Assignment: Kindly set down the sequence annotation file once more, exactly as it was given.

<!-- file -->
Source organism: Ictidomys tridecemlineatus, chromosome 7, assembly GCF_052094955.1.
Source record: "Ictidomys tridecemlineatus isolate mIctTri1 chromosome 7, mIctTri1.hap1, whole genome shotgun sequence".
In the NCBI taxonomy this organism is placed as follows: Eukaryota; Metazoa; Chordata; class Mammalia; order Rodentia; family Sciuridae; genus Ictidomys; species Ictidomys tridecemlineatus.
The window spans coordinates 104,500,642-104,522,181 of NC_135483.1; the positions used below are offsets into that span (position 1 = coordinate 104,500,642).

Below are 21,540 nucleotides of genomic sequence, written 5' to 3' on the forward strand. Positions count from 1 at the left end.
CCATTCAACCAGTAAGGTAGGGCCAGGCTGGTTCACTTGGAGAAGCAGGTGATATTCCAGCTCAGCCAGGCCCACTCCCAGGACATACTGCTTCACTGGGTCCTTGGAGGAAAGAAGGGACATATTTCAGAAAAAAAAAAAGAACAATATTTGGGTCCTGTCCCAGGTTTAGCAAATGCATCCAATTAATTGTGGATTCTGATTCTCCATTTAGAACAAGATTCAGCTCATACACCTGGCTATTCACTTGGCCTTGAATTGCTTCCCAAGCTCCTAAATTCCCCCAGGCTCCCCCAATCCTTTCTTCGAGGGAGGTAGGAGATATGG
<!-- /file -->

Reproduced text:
Source organism: Ictidomys tridecemlineatus, chromosome 7, assembly GCF_052094955.1.
Source record: "Ictidomys tridecemlineatus isolate mIctTri1 chromosome 7, mIctTri1.hap1, whole genome shotgun sequence".
In the NCBI taxonomy this organism is placed as follows: Eukaryota; Metazoa; Chordata; class Mammalia; order Rodentia; family Sciuridae; genus Ictidomys; species Ictidomys tridecemlineatus.
The window spans coordinates 104,500,642-104,522,181 of NC_135483.1; the positions used below are offsets into that span (position 1 = coordinate 104,500,642).

Below are 21,540 nucleotides of genomic sequence, written 5' to 3' on the forward strand. Positions count from 1 at the left end.
CCATTCAACCAGTAAGGTAGGGCCAGGCTGGTTCACTTGGAGAAGCAGGTGATATTCCAGCTCAGCCAGGCCCACTCCCAGGACATACTGCTTCACTGGGTCCTTGGAGGAAAGAAGGGACATATTTCAGAAAAAAAAAAAGAACAATATTTGGGTCCTGTCCCAGGTTTAGCAAATGCATCCAATTAATTGTGGATTCTGATTCTCCATTTAGAACAAGATTCAGCTCATACACCTGGCTATTCACTTGGCCTTGAATTGCTTCCCAAGCTCCTAAATTCCCCCAGGCTCCCCCAATCCTTTCTTCGAGGGAGGTAGGAGATATGG